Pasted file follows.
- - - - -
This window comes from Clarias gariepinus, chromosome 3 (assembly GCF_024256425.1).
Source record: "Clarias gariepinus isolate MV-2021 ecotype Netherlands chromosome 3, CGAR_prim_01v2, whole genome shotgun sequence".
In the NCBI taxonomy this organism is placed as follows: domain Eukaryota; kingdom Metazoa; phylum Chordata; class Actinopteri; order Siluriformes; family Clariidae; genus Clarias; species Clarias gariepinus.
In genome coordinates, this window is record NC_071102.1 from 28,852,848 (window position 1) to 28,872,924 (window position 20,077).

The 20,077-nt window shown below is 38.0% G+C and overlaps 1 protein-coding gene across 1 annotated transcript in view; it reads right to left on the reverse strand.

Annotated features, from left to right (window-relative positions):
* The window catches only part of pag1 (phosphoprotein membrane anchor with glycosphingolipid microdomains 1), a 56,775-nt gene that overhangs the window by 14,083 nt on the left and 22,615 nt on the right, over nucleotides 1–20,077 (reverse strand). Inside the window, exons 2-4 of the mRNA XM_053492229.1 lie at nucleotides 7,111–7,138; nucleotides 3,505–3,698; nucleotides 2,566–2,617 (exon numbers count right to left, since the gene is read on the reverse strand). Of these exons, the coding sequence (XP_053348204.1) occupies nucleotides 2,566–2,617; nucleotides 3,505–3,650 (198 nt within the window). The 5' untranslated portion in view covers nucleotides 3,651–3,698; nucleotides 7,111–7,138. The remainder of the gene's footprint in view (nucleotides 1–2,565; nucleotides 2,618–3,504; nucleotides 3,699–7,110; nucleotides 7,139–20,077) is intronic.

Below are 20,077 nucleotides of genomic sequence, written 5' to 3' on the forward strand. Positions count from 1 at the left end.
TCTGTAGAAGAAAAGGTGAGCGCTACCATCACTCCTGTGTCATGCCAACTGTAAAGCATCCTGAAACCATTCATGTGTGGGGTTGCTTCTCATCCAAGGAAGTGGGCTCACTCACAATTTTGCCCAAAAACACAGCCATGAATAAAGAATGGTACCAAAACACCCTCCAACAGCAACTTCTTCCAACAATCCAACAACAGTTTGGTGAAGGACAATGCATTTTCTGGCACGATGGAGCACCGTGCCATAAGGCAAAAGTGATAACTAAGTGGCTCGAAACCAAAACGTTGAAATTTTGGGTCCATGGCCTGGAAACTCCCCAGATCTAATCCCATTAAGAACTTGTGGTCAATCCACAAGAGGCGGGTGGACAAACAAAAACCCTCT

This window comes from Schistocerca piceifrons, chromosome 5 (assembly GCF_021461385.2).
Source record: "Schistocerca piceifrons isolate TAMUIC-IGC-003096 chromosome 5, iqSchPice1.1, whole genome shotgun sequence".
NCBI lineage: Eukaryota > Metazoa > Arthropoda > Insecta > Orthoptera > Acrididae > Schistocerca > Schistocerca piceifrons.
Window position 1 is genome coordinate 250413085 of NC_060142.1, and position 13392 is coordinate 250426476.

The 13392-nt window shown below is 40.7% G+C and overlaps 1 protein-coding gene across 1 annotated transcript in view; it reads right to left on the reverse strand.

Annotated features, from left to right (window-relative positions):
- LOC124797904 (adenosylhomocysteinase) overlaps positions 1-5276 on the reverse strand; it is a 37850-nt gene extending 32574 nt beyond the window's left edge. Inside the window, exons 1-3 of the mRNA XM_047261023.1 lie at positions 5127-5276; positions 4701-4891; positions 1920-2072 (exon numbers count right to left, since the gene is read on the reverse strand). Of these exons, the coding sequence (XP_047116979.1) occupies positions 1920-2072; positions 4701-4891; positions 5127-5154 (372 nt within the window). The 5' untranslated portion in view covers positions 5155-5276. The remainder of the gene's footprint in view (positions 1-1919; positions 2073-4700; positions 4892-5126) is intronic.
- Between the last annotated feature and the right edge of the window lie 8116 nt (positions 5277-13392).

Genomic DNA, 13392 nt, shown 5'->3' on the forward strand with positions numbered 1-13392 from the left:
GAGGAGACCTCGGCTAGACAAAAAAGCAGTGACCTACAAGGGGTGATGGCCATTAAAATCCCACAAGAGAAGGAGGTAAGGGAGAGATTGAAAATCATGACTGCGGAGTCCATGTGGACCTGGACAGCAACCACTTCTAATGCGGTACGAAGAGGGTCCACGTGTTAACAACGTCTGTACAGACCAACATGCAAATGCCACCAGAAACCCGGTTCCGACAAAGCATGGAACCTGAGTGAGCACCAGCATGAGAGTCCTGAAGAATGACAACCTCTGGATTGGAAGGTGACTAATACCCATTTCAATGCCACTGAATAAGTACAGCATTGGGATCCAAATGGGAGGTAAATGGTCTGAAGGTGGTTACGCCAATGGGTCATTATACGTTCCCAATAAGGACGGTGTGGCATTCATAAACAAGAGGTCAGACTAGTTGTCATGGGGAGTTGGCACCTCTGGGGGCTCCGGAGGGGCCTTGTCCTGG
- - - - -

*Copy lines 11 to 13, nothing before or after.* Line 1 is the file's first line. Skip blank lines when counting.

Source record: "Schistocerca piceifrons isolate TAMUIC-IGC-003096 chromosome 5, iqSchPice1.1, whole genome shotgun sequence".
NCBI lineage: Eukaryota > Metazoa > Arthropoda > Insecta > Orthoptera > Acrididae > Schistocerca > Schistocerca piceifrons.
Window position 1 is genome coordinate 250413085 of NC_060142.1, and position 13392 is coordinate 250426476.